Why Some Lawmakers Want to Keep Alexander Hamilton on the $10 Bill

PHOTO: In this Sept. 28, 2005 file photo Anna Escobedo Cabral, left, Treasurer of the U.S., joins John Snow, Secretary of the U.S. Department of Treasury, at the unveiling of the new $10 note on Ellis Island, in New York harbor.Bebeto Matthews/AP Photo
In this Sept. 28, 2005 file photo Anna Escobedo Cabral, left, Treasurer of the U.S., joins John Snow, Secretary of the U.S. Department of Treasury, at the unveiling of the new $10 note on Ellis Island, in New York harbor.

Not everyone is excited about the Treasury Department’s decision to replace Alexander Hamilton on the $10 bill.

A group 64 lawmakers, including Rep. Bill Pascrell, D-New Jersey, and Rep. Stacey Plaskett, D-Virgin Islands, have asked Treasury Secretary Jack Lew to keep Hamilton on the $10 bill, and instead replace President Andrew Jackson with a woman on the $20.

"We find it disappointing that Alexander Hamilton, one of the most influential interpreters of the U.S. Constitution...and the founder of the nation’s financial system, will be removed from our currency," the lawmakers wrote in a letter to Lew last week.

The members are backing a grassroots effort to put a woman on the $20 bill. Supporters say Jackson’s treatment of Native Americans, his opposition to paper money and his ownership of slaves are all reasons why he should be replaced with a famous female.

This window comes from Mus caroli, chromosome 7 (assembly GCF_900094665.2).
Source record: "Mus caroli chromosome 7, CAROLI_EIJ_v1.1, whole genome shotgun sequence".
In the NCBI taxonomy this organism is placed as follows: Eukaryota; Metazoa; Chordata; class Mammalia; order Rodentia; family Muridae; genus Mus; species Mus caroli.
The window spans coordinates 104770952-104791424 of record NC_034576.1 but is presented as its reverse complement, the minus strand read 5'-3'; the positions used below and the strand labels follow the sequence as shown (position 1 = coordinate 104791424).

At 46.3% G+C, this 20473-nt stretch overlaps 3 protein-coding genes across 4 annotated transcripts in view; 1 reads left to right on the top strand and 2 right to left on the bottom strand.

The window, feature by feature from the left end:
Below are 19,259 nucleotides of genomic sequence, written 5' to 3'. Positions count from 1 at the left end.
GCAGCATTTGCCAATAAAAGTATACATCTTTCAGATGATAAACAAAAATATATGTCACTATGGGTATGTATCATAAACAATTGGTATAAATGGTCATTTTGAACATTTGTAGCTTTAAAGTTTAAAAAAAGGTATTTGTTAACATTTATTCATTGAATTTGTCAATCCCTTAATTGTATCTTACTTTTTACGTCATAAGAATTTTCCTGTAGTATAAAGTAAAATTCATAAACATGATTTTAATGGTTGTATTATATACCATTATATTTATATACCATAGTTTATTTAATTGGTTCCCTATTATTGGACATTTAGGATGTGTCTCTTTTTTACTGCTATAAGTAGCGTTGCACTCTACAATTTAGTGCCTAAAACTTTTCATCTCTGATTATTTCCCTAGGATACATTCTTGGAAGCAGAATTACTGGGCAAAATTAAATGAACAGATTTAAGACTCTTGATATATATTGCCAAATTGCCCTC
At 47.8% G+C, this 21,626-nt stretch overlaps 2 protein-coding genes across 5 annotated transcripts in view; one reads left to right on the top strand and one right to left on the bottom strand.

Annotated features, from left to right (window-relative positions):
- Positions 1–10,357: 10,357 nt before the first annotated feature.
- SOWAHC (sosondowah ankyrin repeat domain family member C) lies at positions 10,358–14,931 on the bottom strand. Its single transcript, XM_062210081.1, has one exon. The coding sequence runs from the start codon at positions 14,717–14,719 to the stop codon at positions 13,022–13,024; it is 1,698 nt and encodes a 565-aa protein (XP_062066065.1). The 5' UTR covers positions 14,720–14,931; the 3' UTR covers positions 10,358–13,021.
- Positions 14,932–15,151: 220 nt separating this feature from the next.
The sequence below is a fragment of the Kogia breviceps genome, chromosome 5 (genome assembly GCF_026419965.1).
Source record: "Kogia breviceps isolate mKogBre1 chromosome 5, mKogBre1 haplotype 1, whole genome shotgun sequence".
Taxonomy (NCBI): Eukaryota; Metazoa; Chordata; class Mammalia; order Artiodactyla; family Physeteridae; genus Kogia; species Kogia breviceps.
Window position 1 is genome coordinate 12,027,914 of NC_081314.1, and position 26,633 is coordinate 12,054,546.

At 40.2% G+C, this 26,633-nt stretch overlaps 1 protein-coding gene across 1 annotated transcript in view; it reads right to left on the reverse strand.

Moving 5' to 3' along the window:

"America’s currency sends a message both at home and abroad about our shared values,” the lawmakers wrote. “However, we have to get that message right.”

Other Hamilton advocates -- including former Federal Reserve chairman Ben Bernanke, and Doug Hamilton, a descendant of the first Treasury secretary -- have also called on Lew to instead revisit the $20 bill.

The Treasury Department announced in June that a woman would replace Hamilton at the center of the $10 bill in 2020, but has yet to select a replacement. Hamilton will still be featured on the remodeled currency.

Older $10 bills will remain in circulation.

Harriet Tubman and Eleanor Roosevelt are some of the leading candidates for the new $10 bill, according to several polls. Members of Congress have been pushing their own candidates.

"I would add Francis Perkins, who is the first woman Cabinet officer and the author of Social Security. She certainly has affected many lives," said House Minority Leader Nancy Pelosi, D-California, shortly after the change was announced.